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Wind farm company withdraws application to access land for survey work 

Credit:  Skegness Standard | 30 August 2014 | www.skegnessstandard.co.uk ~~

The company developing Triton Knoll offshore wind farm has withdrawn an application to access land for survey work.

RWE Innogy UK made the decision after a bid to carry out the survey for the project in the Orby area looked set to be refused.

The company was seeking compulsory access to private land to assess its suitability for work in connection with the scheme. The development could include installing underground cables, construction of an electrical compound and landscaping to reduce the visual impact of any onshore development.

Five landowners had refused the company access, one could not be contacted and two plots were not recorded with the Land Registry.

Industry regulator Ofgem had indicated that permission was likely to be refused as the land could not be classified as an extension to the offshore wind farm.

Triton Knoll project manager Jacob Hain said: “To ensure that enough is understood about the environment along the cable route and substation location and to minimise any potential impacts, RWE Innogy UK is required to carry out onshore surveys.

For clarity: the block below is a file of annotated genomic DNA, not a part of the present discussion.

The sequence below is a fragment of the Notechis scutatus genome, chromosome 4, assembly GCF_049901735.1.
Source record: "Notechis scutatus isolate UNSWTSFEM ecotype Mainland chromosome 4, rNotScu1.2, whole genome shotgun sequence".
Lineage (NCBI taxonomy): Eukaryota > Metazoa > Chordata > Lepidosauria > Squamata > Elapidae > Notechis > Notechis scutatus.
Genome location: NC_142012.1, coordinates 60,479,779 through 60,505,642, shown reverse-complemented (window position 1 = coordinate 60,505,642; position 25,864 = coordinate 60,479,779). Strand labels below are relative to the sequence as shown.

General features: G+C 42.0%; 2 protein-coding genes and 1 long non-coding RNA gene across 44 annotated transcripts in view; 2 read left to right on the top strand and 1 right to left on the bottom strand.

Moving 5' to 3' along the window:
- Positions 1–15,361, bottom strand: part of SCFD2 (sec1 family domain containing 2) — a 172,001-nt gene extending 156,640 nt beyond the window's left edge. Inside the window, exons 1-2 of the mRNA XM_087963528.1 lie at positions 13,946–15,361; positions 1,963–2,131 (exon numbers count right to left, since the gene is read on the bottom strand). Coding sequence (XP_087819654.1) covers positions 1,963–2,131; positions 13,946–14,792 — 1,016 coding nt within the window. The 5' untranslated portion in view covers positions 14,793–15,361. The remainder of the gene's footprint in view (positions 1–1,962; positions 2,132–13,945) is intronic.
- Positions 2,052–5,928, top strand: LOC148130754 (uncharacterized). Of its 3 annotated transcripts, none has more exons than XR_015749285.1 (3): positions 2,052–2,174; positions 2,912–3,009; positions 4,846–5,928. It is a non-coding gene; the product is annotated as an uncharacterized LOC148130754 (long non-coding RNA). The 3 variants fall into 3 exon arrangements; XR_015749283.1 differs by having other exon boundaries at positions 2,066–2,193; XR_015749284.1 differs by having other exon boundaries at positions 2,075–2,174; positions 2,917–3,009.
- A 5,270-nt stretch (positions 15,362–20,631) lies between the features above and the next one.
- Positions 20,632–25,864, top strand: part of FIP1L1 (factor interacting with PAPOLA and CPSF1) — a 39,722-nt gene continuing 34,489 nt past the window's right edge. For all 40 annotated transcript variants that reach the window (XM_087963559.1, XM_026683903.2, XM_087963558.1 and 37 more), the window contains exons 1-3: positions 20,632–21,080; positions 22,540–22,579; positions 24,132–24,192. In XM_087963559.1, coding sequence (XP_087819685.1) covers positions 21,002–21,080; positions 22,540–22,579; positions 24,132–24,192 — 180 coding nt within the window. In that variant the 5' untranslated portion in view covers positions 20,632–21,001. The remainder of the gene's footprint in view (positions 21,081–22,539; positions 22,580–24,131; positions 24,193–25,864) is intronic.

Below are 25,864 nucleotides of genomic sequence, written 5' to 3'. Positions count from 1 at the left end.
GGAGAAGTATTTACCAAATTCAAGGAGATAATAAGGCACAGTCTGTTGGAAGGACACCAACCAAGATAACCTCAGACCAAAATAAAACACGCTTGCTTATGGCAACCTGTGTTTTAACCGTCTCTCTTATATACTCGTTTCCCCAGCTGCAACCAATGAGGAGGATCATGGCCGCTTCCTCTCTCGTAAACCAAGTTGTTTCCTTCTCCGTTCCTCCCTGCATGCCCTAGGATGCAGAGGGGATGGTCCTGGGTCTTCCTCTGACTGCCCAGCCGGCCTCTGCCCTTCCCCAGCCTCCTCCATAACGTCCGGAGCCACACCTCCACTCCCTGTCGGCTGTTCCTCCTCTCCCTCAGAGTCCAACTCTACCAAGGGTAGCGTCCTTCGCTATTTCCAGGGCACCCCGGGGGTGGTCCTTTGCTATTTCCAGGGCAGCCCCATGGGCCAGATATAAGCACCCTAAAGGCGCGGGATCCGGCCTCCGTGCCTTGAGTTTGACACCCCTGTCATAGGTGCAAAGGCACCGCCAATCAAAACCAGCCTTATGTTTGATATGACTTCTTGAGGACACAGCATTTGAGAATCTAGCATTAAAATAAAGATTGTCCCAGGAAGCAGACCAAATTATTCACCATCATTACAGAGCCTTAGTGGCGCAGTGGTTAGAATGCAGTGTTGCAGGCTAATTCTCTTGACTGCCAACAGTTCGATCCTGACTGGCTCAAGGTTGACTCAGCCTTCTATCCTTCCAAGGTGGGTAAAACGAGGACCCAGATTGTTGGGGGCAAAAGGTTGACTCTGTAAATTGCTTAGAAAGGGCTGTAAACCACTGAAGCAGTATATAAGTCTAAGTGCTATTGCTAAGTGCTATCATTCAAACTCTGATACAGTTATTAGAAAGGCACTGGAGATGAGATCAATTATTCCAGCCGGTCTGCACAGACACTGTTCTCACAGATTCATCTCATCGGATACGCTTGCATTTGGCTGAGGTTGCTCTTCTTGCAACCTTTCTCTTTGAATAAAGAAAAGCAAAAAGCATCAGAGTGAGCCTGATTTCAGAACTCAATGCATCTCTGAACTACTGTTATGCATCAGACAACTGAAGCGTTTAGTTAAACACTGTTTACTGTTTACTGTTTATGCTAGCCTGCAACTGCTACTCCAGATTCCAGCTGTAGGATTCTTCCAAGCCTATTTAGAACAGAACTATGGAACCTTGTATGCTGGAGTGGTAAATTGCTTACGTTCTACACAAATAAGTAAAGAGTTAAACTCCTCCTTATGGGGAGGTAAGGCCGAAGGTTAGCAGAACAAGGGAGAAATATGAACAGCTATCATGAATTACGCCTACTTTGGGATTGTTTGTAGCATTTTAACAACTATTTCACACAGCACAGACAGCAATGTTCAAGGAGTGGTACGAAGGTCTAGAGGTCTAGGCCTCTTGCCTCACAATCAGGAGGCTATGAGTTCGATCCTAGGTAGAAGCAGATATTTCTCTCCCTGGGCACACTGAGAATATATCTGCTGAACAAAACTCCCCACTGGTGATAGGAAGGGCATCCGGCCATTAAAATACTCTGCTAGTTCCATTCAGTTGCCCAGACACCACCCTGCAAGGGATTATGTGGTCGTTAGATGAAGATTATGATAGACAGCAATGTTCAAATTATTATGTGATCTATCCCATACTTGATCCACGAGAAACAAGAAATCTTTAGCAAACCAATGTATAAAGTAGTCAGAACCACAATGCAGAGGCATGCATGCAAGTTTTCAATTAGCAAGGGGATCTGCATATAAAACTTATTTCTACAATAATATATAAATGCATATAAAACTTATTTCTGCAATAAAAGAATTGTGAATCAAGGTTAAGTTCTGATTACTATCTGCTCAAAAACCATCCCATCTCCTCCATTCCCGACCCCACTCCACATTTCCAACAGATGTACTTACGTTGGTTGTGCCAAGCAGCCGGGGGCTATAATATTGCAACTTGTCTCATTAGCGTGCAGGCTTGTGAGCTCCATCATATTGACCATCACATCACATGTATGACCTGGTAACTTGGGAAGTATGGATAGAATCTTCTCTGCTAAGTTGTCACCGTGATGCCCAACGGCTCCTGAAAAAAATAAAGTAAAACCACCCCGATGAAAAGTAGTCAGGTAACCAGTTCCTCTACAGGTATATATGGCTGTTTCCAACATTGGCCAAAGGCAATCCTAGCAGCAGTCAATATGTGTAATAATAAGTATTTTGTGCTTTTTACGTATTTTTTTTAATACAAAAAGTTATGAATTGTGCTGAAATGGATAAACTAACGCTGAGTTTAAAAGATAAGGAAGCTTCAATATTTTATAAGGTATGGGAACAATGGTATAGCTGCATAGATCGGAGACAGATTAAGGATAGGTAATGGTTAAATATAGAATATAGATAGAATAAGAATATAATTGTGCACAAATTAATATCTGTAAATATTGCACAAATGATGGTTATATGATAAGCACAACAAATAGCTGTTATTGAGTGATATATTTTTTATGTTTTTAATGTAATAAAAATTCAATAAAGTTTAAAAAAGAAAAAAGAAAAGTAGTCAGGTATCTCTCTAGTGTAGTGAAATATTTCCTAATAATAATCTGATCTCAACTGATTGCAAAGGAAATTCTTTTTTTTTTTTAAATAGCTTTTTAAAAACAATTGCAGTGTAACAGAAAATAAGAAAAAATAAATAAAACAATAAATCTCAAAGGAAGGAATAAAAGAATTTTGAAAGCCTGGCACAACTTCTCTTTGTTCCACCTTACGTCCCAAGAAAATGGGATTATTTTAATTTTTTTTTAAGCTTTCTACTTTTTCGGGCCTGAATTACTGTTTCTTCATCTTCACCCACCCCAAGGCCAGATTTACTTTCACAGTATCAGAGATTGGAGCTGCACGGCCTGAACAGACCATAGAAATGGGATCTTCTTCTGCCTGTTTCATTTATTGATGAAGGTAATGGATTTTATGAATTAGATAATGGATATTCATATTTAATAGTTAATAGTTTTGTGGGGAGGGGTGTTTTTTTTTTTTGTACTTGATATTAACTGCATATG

“The decision to apply to Ofgem to request compulsory access in order to carry out remaining surveys was very much done as a last resort.

“In light of the uncertainty which has prevailed following our application, we have withdrawn it and are reviewing our options.

“We continue to work closely with landowners and local communities and the development of Triton Knoll is progressing as planned.”

Permission was granted for the construction of the wind farm in 2013, but planning application has not been submitted for onshore work.

Bicker Fen near Boston has been identified as location for a substation.

Up to 288 turbines could be built.

Source:  Skegness Standard | 30 August 2014 | www.skegnessstandard.co.uk

This article is the work of the source indicated. Any opinions expressed in it are not necessarily those of National Wind Watch.

The copyright of this article resides with the author or publisher indicated. As part of its noncommercial educational effort to present the environmental, social, scientific, and economic issues of large-scale wind power development to a global audience seeking such information, National Wind Watch endeavors to observe “fair use” as provided for in section 107 of U.S. Copyright Law and similar “fair dealing” provisions of the copyright laws of other nations. Send requests to excerpt, general inquiries, and comments via e-mail.

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